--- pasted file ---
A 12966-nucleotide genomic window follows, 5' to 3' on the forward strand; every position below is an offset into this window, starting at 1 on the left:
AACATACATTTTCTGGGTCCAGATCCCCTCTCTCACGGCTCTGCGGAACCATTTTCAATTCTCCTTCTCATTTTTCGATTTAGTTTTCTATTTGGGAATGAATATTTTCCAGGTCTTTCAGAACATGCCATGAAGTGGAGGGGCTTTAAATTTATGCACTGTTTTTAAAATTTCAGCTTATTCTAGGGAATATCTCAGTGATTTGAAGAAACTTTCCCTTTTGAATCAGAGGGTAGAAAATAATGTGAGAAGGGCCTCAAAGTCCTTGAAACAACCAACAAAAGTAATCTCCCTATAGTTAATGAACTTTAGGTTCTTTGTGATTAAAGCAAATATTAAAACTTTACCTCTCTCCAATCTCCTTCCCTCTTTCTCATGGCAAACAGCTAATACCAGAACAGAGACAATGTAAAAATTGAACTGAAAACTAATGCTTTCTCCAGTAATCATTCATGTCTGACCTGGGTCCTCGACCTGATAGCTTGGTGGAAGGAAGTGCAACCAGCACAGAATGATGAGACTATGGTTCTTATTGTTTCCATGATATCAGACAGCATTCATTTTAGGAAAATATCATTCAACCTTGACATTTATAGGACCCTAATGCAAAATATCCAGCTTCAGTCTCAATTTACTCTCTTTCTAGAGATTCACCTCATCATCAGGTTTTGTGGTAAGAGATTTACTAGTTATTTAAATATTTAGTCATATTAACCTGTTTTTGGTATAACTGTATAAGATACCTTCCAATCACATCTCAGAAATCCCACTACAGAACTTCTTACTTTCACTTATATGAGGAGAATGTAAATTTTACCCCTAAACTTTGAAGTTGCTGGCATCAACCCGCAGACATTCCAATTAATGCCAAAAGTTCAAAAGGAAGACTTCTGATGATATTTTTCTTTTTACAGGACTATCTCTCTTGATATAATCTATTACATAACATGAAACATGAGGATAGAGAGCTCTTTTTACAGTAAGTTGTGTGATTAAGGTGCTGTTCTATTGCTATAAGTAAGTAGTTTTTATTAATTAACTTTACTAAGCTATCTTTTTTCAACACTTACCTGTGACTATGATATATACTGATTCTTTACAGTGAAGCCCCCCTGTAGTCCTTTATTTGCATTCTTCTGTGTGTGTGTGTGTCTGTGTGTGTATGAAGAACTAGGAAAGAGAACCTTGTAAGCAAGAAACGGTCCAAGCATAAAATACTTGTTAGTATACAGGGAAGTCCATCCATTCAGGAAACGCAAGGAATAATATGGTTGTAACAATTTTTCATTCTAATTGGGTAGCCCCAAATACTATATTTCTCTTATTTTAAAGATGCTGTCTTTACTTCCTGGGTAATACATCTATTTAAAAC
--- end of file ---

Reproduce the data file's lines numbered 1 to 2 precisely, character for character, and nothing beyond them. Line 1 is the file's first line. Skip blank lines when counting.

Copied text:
A 12966-nucleotide genomic window follows, 5' to 3' on the forward strand; every position below is an offset into this window, starting at 1 on the left:
AACATACATTTTCTGGGTCCAGATCCCCTCTCTCACGGCTCTGCGGAACCATTTTCAATTCTCCTTCTCATTTTTCGATTTAGTTTTCTATTTGGGAATGAATATTTTCCAGGTCTTTCAGAACATGCCATGAAGTGGAGGGGCTTTAAATTTATGCACTGTTTTTAAAATTTCAGCTTATTCTAGGGAATATCTCAGTGATTTGAAGAAACTTTCCCTTTTGAATCAGAGGGTAGAAAATAATGTGAGAAGGGCCTCAAAGTCCTTGAAACAACCAACAAAAGTAATCTCCCTATAGTTAATGAACTTTAGGTTCTTTGTGATTAAAGCAAATATTAAAACTTTACCTCTCTCCAATCTCCTTCCCTCTTTCTCATGGCAAACAGCTAATACCAGAACAGAGACAATGTAAAAATTGAACTGAAAACTAATGCTTTCTCCAGTAATCATTCATGTCTGACCTGGGTCCTCGACCTGATAGCTTGGTGGAAGGAAGTGCAACCAGCACAGAATGATGAGACTATGGTTCTTATTGTTTCCATGATATCAGACAGCATTCATTTTAGGAAAATATCATTCAACCTTGACATTTATAGGACCCTAATGCAAAATATCCAGCTTCAGTCTCAATTTACTCTCTTTCTAGAGATTCACCTCATCATCAGGTTTTGTGGTAAGAGATTTACTAGTTATTTAAATATTTAGTCATATTAACCTGTTTTTGGTATAACTGTATAAGATACCTTCCAATCACATCTCAGAAATCCCACTACAGAACTTCTTACTTTCACTTATATGAGGAGAATGTAAATTTTACCCCTAAACTTTGAAGTTGCTGGCATCAACCCGCAGACATTCCAATTAATGCCAAAAGTTCAAAAGGAAGACTTCTGATGATATTTTTCTTTTTACAGGACTATCTCTCTTGATATAATCTATTACATAACATGAAACATGAGGATAGAGAGCTCTTTTTACAGTAAGTTGTGTGATTAAGGTGCTGTTCTATTGCTATAAGTAAGTAGTTTTTATTAATTAACTTTACTAAGCTATCTTTTTTCAACACTTACCTGTGACTATGATATATACTGATTCTTTACAGTGAAGCCCCCCTGTAGTCCTTTATTTGCATTCTTCTGTGTGTGTGTGTGTCTGTGTGTGTATGAAGAACTAGGAAAGAGAACCTTGTAAGCAAGAAACGGTCCAAGCATAAAATACTTGTTAGTATACAGGGAAGTCCATCCATTCAGGAAACGCAAGGAATAATATGGTTGTAACAATTTTTCATTCTAATTGGGTAGCCCCAAATACTATATTTCTCTTATTTTAAAGATGCTGTCTTTACTTCCTGGGTAATACATCTATTTAAAAC